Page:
Ten unusual wine-producing areas19th October, 2012 by Clare Hill
The world is full of strange fruit indeed. For the past two decades, the number of winemakers attempting to grow grapes for drinkable wine outside 32-52º and 28-46º latitude has only increased.
As the market for wine globalises, so too do the areas for producing it, and wine is now being produced in the likes of the tropics and Scandinavia.
Advances in technology and unfortunately, climate change have really pushed out wine-growing frontiers, spurred on by adventurous investors who see the potential to capitalise on emerging markets, for instance in China or India. And there’s always the novelty of pairing curry or sushi with the wine of the country.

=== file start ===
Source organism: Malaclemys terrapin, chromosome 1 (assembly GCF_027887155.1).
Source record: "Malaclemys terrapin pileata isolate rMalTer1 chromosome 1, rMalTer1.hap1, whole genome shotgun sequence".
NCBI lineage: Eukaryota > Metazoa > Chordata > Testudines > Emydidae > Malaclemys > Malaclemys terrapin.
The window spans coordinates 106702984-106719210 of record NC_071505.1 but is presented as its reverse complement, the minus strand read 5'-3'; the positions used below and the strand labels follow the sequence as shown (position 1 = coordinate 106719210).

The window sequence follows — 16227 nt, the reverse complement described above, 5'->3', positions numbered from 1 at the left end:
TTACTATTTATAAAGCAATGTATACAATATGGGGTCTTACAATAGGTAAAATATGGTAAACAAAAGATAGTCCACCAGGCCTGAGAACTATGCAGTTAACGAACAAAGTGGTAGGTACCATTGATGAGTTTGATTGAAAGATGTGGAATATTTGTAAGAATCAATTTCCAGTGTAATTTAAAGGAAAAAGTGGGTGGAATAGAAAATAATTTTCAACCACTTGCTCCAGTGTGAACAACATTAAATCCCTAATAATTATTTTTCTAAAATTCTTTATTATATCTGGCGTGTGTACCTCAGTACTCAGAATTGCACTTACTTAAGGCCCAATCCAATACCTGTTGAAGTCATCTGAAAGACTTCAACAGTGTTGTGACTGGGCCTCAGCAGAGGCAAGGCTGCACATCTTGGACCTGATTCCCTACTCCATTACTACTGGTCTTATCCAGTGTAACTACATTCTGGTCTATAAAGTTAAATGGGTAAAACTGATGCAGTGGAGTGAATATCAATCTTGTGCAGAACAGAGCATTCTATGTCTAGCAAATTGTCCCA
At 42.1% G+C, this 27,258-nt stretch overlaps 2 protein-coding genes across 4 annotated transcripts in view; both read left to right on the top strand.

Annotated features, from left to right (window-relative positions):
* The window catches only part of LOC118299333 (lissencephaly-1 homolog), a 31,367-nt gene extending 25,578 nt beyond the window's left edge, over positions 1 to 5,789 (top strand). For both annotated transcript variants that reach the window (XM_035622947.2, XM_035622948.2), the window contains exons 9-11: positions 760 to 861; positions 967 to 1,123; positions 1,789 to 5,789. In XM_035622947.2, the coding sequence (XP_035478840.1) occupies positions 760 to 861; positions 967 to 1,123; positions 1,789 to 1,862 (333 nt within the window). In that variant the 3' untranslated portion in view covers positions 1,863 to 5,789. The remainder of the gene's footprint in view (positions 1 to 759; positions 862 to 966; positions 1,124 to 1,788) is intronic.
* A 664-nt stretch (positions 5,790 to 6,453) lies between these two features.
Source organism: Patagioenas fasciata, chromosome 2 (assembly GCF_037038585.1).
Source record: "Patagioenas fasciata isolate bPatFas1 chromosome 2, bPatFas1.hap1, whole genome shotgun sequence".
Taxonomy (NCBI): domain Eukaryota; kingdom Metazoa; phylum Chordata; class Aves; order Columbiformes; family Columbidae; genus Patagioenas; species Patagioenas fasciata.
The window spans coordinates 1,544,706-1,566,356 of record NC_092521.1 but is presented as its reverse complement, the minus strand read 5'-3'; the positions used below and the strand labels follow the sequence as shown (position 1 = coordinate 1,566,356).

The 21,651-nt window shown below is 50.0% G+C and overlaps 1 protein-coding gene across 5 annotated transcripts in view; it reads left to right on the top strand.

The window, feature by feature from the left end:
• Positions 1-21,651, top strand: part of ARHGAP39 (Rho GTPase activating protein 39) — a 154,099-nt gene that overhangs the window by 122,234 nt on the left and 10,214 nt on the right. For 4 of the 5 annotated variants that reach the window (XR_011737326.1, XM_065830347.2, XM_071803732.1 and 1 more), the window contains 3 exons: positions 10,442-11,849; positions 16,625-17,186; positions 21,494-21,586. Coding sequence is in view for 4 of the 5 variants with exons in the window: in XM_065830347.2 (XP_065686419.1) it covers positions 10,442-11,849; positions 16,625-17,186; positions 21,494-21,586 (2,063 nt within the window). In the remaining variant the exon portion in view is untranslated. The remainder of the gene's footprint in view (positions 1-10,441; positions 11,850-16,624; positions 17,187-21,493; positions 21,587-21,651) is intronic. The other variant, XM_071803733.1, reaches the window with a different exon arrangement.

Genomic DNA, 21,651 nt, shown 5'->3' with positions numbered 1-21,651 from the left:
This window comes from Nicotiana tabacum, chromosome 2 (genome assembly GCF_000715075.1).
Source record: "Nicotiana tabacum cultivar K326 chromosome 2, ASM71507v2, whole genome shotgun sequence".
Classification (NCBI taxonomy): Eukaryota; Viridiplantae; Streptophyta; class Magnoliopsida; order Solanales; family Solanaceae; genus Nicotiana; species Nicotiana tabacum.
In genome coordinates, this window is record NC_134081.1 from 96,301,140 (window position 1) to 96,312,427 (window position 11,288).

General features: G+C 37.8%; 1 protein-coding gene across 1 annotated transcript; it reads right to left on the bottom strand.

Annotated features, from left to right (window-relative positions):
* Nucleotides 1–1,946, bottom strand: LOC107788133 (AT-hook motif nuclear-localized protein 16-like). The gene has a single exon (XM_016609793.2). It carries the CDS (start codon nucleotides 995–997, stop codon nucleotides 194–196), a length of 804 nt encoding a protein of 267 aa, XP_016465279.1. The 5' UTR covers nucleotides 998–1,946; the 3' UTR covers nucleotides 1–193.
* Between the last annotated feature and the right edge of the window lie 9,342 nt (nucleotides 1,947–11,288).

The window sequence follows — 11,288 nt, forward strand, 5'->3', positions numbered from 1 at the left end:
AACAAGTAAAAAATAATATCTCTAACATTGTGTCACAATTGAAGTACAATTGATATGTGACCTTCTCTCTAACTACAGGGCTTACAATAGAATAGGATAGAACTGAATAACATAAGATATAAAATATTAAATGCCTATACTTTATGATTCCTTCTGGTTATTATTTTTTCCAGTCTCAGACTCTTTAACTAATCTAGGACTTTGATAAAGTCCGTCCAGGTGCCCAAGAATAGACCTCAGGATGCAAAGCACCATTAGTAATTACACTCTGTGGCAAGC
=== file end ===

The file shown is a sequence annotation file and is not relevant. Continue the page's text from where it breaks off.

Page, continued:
But in some countries, such as Tunisia, it’s not a case of new frontiers, but rather unearthing an old and long-forgotten winemaking heritage.
The following is a whistlestop tour of some the more unusual wine suspects. New-New and New-Old, you could call them.